Signed into law by Nelson Mandela in 1996, South Africa’s constitution is one of the world’s great liberal documents. It enshrines the basic rights of all South Africans to equality before the law, regardless of race, gender or sexuality. It insists on citizens’ rights to education, health care and shelter. Mandela said that it showed, “We are at last maturing to become a normal society.”
One section has, however, remained controversial. Section 25 outlines the law on land and property rights, prohibiting the “arbitrary deprivation of property”, while limiting expropriation to cases in the public interest, for which landholders would receive “just and equitable” compensation. Since its founding in 2013 the Economic Freedom Fighters (eff), a hard-left black-nationalist offshoot of the anc, has called for this section to be ripped up. It wants Zimbabwe-style seizures, with all land passing to the ownership of the state. Though this policy would be the fast-track to economic ruin it has proved attractive to some frustrated voters.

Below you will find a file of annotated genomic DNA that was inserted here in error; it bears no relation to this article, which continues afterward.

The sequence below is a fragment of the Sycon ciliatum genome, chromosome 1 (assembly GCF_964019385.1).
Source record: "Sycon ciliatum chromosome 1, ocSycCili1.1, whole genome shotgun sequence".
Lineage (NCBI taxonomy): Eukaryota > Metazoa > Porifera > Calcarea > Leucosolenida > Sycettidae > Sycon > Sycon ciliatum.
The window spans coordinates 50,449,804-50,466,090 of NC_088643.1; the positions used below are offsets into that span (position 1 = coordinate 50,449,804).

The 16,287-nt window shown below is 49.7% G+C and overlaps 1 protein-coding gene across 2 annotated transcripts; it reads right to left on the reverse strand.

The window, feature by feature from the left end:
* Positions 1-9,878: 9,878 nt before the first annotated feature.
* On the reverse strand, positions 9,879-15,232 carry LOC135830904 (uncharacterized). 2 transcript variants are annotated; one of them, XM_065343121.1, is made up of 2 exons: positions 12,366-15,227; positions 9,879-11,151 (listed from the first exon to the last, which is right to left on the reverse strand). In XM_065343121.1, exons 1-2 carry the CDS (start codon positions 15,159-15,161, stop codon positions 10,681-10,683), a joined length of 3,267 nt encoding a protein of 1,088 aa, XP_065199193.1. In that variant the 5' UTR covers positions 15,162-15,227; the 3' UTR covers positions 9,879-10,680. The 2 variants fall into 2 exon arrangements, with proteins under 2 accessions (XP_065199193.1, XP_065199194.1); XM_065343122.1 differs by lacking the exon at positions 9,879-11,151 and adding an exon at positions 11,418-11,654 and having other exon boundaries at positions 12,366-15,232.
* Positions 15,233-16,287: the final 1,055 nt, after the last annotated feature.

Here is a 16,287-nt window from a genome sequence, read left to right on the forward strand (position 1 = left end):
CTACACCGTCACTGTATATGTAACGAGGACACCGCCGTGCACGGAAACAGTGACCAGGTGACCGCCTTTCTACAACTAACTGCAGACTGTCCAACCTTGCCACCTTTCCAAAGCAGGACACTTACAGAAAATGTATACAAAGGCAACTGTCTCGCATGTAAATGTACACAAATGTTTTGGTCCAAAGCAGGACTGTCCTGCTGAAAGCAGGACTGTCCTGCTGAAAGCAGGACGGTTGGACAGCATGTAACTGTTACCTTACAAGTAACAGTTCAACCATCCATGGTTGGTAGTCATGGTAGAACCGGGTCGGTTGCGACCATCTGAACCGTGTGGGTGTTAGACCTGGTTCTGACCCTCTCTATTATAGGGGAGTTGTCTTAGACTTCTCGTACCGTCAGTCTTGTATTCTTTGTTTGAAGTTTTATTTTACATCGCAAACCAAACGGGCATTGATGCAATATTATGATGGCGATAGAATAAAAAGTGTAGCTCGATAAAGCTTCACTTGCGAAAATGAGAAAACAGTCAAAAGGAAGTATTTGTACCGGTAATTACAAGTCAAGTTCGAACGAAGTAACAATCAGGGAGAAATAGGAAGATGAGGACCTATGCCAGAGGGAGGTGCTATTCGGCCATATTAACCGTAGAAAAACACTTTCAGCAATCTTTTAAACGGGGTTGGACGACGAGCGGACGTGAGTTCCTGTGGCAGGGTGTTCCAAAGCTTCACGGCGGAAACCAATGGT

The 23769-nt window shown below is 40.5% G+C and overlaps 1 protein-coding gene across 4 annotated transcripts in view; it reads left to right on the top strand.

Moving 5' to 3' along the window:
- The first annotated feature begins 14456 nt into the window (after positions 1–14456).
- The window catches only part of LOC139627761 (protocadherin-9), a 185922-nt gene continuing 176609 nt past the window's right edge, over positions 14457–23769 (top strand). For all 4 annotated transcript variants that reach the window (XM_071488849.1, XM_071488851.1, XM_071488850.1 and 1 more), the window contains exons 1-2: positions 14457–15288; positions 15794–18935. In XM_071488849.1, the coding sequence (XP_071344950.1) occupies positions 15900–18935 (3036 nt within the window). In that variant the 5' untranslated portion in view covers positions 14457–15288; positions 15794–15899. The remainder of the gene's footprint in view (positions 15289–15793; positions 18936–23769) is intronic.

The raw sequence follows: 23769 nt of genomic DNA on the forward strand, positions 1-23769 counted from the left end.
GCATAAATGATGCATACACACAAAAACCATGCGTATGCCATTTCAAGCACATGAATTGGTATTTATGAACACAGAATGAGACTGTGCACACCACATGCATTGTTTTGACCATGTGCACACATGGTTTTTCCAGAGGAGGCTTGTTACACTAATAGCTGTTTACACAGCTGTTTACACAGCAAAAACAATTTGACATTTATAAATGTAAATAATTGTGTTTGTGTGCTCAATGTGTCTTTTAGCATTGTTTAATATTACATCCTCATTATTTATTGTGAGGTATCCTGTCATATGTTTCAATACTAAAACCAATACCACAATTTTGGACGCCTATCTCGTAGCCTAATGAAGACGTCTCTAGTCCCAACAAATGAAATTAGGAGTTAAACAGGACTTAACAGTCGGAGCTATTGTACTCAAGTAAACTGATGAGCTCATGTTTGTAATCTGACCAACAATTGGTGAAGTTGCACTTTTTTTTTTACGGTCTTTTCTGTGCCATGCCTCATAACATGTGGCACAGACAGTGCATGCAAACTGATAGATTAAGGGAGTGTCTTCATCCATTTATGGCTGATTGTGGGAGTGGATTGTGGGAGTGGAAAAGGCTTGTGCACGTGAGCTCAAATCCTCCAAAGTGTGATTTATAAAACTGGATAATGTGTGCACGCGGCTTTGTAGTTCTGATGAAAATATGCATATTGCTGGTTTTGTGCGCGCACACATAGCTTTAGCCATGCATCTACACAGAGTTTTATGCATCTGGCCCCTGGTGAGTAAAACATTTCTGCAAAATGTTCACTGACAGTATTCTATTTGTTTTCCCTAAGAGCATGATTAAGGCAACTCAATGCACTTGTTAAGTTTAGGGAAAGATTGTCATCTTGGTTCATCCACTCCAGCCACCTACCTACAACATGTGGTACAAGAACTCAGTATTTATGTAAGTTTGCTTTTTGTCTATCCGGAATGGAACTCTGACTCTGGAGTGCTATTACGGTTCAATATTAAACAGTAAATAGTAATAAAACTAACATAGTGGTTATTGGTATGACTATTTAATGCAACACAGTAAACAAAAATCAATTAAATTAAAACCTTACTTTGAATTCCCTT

SOURCE: The Economist
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